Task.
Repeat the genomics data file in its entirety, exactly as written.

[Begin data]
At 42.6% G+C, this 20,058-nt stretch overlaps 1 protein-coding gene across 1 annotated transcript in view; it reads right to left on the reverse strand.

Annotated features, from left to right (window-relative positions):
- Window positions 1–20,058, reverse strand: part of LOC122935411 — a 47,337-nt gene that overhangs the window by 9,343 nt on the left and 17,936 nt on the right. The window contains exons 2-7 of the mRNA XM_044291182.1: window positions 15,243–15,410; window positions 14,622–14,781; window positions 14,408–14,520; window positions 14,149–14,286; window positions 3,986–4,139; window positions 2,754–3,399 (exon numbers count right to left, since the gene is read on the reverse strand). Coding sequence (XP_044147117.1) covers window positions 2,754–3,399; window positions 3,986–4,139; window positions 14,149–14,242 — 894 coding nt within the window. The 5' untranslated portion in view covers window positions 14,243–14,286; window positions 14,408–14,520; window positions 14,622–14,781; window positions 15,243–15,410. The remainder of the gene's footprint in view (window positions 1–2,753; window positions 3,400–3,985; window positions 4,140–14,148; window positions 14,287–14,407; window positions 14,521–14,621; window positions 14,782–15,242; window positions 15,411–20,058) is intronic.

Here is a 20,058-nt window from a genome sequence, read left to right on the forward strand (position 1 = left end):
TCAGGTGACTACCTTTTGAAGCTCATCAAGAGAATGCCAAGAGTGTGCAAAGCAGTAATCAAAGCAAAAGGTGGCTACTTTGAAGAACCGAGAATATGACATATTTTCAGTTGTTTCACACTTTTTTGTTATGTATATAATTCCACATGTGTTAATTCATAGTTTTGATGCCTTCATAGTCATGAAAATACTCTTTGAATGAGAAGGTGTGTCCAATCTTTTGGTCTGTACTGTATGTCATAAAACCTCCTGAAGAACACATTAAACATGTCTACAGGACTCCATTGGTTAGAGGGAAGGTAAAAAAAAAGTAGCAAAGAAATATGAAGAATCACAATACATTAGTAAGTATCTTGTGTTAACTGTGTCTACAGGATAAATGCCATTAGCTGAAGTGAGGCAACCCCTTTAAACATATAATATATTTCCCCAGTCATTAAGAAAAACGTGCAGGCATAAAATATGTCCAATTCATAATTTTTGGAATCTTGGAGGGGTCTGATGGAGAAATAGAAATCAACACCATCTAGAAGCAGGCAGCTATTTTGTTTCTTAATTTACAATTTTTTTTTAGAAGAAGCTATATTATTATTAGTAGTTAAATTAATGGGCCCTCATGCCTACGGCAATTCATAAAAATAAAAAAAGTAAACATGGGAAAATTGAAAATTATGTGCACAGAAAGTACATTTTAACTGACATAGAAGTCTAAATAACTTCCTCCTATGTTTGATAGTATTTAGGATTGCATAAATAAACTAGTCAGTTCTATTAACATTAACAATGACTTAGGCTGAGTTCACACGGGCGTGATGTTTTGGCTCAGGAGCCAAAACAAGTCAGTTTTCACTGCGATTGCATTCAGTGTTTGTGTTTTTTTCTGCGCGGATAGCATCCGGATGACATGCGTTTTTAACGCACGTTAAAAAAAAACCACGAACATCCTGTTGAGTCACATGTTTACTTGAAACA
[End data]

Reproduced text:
At 42.6% G+C, this 20,058-nt stretch overlaps 1 protein-coding gene across 1 annotated transcript in view; it reads right to left on the reverse strand.

Annotated features, from left to right (window-relative positions):
- Window positions 1–20,058, reverse strand: part of LOC122935411 — a 47,337-nt gene that overhangs the window by 9,343 nt on the left and 17,936 nt on the right. The window contains exons 2-7 of the mRNA XM_044291182.1: window positions 15,243–15,410; window positions 14,622–14,781; window positions 14,408–14,520; window positions 14,149–14,286; window positions 3,986–4,139; window positions 2,754–3,399 (exon numbers count right to left, since the gene is read on the reverse strand). Coding sequence (XP_044147117.1) covers window positions 2,754–3,399; window positions 3,986–4,139; window positions 14,149–14,242 — 894 coding nt within the window. The 5' untranslated portion in view covers window positions 14,243–14,286; window positions 14,408–14,520; window positions 14,622–14,781; window positions 15,243–15,410. The remainder of the gene's footprint in view (window positions 1–2,753; window positions 3,400–3,985; window positions 4,140–14,148; window positions 14,287–14,407; window positions 14,521–14,621; window positions 14,782–15,242; window positions 15,411–20,058) is intronic.

Here is a 20,058-nt window from a genome sequence, read left to right on the forward strand (position 1 = left end):
TCAGGTGACTACCTTTTGAAGCTCATCAAGAGAATGCCAAGAGTGTGCAAAGCAGTAATCAAAGCAAAAGGTGGCTACTTTGAAGAACCGAGAATATGACATATTTTCAGTTGTTTCACACTTTTTTGTTATGTATATAATTCCACATGTGTTAATTCATAGTTTTGATGCCTTCATAGTCATGAAAATACTCTTTGAATGAGAAGGTGTGTCCAATCTTTTGGTCTGTACTGTATGTCATAAAACCTCCTGAAGAACACATTAAACATGTCTACAGGACTCCATTGGTTAGAGGGAAGGTAAAAAAAAAGTAGCAAAGAAATATGAAGAATCACAATACATTAGTAAGTATCTTGTGTTAACTGTGTCTACAGGATAAATGCCATTAGCTGAAGTGAGGCAACCCCTTTAAACATATAATATATTTCCCCAGTCATTAAGAAAAACGTGCAGGCATAAAATATGTCCAATTCATAATTTTTGGAATCTTGGAGGGGTCTGATGGAGAAATAGAAATCAACACCATCTAGAAGCAGGCAGCTATTTTGTTTCTTAATTTACAATTTTTTTTTAGAAGAAGCTATATTATTATTAGTAGTTAAATTAATGGGCCCTCATGCCTACGGCAATTCATAAAAATAAAAAAAGTAAACATGGGAAAATTGAAAATTATGTGCACAGAAAGTACATTTTAACTGACATAGAAGTCTAAATAACTTCCTCCTATGTTTGATAGTATTTAGGATTGCATAAATAAACTAGTCAGTTCTATTAACATTAACAATGACTTAGGCTGAGTTCACACGGGCGTGATGTTTTGGCTCAGGAGCCAAAACAAGTCAGTTTTCACTGCGATTGCATTCAGTGTTTGTGTTTTTTTCTGCGCGGATAGCATCCGGATGACATGCGTTTTTAACGCACGTTAAAAAAAAACCACGAACATCCTGTTGAGTCACATGTTTACTTGAAACA